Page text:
Tuesday, April 15, 2008

Its LTCM just bigger

It is LTCM all over again, only this time its bigger. The credit default swap market has mushroomed from $700 billion in 2000 to $45.5 trillion in 2007. This is truly a staggering number and more than half the size of the entire asset base of the global banking system. The opinion of how much money is actual at risk differs depending on the person or institution asked. The International Swaps and Derivatives Association (ISDA) estimates that the net exposure of the $50 trillion global derivatives market is likely under $1 trillion. Assuming 2.0 percent of that debt defaults, and that the debt recovers 25 percent of its principal, protection sellers would likely face losses of around $15 billion.

Bill Gross, manager of the world's largest bond fund begs to differ. In his January 2008 Investment Outlook
he writes:

While the exact amount of reserves supporting the Bank of Shadows is undeterminable, let’s go back to the $45 trillion BIS estimate of outstanding CDS for more insight. If total investment grade and junk bond defaults approach historical norms of 1¼% in 2008 (Moody’s and S&P forecast something close) then $500 billion of these default contracts will be triggered resulting in losses of $250 billion or more to the "protection selling" party once recoveries are inserted into the equation.

The difference of opinion centers around the actual money at risk of default. ISDA's estimate of only $15 billion in losses seems to be unrealistic given the current market dislocation. It is obviously the job of the dealer to balance CDS contracts on both sides of the counterparties to minimize risks. Market dislocation, such as fewer investors considering selling protection, is making this job more difficult.

Bill Gross also points out, as equity and subordinated tranches comprising 10 or 20% of the repackaged loans shrink due to underlying defaults, the "pyramid begins to unravel". The problem is the lack of a reserve cushion within this pyramid scheme:

Credit default swaps (CDS) are perhaps the most egregious offenders. While margin does flow periodically to balance both party’s accounts, the conduits that hold CDS contracts are in effect non-regulated banks, much like their hedge fund brethren, with no requirements to hold reserves against a significant "black swan" run that might break them.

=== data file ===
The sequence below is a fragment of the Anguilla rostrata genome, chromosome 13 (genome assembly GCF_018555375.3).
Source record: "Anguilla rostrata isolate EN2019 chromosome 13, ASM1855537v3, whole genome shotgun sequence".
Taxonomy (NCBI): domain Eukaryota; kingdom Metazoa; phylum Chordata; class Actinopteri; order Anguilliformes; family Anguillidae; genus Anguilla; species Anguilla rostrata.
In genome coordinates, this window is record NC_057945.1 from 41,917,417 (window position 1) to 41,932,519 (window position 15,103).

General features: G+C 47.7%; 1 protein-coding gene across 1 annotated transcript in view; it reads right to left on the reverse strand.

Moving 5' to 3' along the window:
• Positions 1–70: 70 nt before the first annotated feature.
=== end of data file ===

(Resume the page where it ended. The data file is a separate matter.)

The important question for investors is: What is to come out if this "pyramid scheme"
collapses? Bill Gross also has an answer ready.

Financial innovation will inevitably march forward, if not in distinctly new forms, then into new asset markets and even unexplored continents. For now, however, its current surge is spent. Investment survivors will have to learn to live in a different world, filled with new risks, lower leverage, and at some point, hopefully greater rewards.

Recent assertions coming from the International Monetary Fund that bank write offs will likely amount to $1 trillion is better understandable in the light of a continued meltdown in derivatives. In this uncertain and scary times "the air of suspicion is so deep-rooted given the opacity regarding the size and leverage, type and quality of the structured products that were developed since 2004, that it is causing funds to fail and financial institutions to be bailed out," an analyst wrote in a note to clients.

source: Pyramids Crumbling
Investment Outlook
Bill Gross | January 2008

source: Credit protection sellers may lose $15 bln-ISDA


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Anonymous said...


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